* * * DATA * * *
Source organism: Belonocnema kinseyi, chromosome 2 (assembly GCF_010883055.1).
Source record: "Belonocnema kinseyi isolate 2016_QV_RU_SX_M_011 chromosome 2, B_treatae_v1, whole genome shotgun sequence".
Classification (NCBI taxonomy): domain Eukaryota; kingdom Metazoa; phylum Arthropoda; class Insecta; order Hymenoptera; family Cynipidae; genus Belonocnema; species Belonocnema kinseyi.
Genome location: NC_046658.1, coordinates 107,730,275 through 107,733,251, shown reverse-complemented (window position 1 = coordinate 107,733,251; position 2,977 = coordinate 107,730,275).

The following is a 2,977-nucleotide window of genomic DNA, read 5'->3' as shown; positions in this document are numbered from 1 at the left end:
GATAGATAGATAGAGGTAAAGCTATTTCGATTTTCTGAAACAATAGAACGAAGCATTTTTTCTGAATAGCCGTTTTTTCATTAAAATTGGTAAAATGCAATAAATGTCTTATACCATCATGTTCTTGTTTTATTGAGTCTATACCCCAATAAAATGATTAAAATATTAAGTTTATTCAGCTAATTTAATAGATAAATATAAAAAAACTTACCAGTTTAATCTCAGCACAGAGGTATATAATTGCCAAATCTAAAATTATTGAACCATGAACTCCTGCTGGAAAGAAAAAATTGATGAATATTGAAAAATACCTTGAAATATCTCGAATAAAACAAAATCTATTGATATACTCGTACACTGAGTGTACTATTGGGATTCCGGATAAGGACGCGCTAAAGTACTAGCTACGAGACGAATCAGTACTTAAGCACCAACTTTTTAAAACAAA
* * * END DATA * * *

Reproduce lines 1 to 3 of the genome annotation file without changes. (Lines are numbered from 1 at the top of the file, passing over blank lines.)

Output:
Source organism: Belonocnema kinseyi, chromosome 2 (assembly GCF_010883055.1).
Source record: "Belonocnema kinseyi isolate 2016_QV_RU_SX_M_011 chromosome 2, B_treatae_v1, whole genome shotgun sequence".
Classification (NCBI taxonomy): domain Eukaryota; kingdom Metazoa; phylum Arthropoda; class Insecta; order Hymenoptera; family Cynipidae; genus Belonocnema; species Belonocnema kinseyi.